|Bahamas Striping slams foreign companies|
Published: Jun 21, 2012
One of the country’s specialty striping companies is asking questions about the presence of foreigner stripers currently working on two of the countries big road projects.
Bahamas Striping, which started more than two years ago and has trained several Bahamians in striping, is questioning how foreigners are allowed work permits to work on jobs that Bahamians are capable of doing.
Atario Mitchell, president of Bahamas Striping, was on his lunch hour recently when he received a call from other concerned Bahamians that foreigners were marking up road traffic arrows on Marathon Road, a job that Bahamas Striping has completed many times before.
Mitchell said he would like the labor and immigration officials to check whether the foreigners are adhering to prescribed regulations and the circumstances under which these foreigners received work permits. He also wants the National Insurance Board (NIB) to check whether they are paying NIB contributions as prescribed by law.
“Many young Bahamians are out of work and underemployed and there are several Bahamian entities that can do this kind of work,” said Mitchell. “There are three or more all-Bahamian companies that stripe. Were they given a chance to do this work? We ourselves have three young Bahamians on our team who can do this. We also have the equipment. Besides us, there are others who have worked with professional striping companies. This is a very serious matter when foreigners are needlessly displacing young Bahamians who need to feed their families and pay their bills.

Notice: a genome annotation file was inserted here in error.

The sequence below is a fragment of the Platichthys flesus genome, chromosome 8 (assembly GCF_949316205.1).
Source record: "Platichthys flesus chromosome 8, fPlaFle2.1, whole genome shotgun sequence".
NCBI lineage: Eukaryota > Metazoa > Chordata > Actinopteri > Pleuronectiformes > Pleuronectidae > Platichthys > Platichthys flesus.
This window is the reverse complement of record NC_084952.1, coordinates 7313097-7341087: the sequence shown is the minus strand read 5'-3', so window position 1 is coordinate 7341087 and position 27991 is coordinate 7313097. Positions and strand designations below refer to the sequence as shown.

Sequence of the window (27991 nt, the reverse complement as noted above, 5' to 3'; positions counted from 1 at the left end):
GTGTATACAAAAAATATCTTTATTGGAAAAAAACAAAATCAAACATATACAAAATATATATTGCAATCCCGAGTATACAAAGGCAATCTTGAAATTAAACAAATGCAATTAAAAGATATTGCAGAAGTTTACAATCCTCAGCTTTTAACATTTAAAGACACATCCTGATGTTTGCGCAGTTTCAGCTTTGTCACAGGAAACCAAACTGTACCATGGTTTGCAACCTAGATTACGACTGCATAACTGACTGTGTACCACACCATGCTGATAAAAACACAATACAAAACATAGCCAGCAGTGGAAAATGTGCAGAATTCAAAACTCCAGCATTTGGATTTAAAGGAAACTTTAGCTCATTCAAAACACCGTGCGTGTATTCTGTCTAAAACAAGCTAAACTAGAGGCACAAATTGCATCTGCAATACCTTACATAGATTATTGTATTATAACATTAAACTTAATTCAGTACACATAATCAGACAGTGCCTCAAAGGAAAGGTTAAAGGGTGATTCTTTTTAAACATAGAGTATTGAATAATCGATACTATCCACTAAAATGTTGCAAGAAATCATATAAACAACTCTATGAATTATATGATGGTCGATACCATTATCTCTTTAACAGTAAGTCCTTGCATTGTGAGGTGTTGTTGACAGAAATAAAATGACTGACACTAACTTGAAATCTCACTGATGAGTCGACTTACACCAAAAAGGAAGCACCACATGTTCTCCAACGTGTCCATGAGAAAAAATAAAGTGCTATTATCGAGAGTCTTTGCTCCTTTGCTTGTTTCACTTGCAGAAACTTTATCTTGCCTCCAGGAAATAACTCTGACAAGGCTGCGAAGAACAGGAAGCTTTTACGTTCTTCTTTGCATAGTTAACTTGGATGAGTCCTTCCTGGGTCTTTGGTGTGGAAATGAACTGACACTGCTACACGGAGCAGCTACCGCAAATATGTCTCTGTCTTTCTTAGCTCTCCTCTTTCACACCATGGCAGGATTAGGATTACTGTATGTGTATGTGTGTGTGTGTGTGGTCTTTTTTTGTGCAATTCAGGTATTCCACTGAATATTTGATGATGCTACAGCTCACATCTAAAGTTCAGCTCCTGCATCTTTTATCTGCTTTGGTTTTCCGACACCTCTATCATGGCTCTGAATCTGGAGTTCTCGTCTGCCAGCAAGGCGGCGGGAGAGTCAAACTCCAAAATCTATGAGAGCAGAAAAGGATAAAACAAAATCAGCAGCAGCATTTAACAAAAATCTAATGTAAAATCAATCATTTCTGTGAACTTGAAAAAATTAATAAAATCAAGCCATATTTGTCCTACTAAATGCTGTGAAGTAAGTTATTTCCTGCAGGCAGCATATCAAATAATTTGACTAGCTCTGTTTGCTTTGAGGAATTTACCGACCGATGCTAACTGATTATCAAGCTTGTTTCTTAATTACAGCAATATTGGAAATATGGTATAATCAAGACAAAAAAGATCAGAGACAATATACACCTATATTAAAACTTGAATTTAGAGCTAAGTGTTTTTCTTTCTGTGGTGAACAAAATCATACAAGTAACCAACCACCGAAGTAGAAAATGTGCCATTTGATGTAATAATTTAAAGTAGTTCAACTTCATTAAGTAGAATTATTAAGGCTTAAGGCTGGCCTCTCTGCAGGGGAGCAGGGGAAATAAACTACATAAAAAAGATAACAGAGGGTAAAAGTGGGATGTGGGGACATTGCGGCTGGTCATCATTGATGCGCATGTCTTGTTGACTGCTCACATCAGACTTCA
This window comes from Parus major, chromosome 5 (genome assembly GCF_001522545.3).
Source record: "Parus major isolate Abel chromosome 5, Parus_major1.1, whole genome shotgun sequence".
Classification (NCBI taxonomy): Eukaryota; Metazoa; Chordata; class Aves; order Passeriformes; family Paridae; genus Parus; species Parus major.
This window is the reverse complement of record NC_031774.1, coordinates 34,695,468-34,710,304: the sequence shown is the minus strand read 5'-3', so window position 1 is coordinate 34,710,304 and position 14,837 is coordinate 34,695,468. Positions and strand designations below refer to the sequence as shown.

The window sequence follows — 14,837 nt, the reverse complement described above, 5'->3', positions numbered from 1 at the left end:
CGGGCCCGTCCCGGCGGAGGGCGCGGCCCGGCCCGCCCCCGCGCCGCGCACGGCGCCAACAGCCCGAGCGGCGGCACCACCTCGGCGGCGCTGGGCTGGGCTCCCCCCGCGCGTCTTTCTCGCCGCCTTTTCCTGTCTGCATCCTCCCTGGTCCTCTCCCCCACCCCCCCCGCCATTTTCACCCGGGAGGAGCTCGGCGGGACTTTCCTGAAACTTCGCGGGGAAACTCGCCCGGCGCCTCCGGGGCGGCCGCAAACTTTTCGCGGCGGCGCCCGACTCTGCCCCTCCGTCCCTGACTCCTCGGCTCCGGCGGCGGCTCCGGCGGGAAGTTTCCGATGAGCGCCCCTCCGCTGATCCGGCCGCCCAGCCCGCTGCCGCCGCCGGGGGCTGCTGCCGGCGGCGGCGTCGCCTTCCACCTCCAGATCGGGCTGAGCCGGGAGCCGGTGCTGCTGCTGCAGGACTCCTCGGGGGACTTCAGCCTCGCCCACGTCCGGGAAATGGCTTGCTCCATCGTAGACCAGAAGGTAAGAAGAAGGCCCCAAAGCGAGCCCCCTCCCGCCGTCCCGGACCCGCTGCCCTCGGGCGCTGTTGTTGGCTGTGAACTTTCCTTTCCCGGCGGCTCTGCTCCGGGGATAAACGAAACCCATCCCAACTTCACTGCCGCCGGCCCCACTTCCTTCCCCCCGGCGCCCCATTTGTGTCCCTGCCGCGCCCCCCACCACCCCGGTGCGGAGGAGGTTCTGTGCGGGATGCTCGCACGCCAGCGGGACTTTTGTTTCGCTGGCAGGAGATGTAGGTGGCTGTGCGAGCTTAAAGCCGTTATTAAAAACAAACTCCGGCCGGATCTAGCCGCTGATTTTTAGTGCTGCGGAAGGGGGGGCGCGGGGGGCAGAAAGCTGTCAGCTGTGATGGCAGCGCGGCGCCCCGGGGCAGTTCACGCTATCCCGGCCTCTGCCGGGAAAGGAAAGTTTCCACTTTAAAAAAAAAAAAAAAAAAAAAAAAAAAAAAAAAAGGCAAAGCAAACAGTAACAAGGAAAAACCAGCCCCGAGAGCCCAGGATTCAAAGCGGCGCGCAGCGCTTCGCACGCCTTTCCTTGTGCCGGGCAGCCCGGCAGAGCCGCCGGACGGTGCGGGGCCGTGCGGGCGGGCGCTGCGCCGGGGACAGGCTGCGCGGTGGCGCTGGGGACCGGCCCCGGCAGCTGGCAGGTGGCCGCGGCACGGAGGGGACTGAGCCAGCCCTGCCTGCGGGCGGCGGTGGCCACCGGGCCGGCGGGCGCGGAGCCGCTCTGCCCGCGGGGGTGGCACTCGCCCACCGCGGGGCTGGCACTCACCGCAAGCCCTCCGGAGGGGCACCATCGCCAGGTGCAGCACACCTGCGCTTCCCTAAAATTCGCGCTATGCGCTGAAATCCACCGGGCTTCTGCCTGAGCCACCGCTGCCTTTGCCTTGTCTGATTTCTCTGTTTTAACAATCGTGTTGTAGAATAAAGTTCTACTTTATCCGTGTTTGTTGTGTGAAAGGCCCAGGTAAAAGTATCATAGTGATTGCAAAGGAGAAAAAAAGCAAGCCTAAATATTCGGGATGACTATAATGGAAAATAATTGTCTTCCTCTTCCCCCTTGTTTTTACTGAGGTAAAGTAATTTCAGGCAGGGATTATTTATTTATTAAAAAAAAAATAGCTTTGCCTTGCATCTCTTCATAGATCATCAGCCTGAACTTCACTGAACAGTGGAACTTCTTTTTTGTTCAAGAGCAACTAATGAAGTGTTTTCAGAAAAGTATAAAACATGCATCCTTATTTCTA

“We’d like to know how one of these foreigners was able to be striping the sports center and then also seen working on the JCCC project (the New Providence Road Improvement Project) within days. We’ve seen foreign stripers also working on the Chinese Airport Gateway Project, at times without any Bahamians working with them.
“To our knowledge, as the authorities have told us, temporary permits are supposed to be project-specific. You can’t just be skipping round the island working different jobs at the same time. If the permit assigns you to a project, you have to stick to that. That’s what we’ve been told,” added Mitchell. “So how come we see the same guy in different places working two jobs?”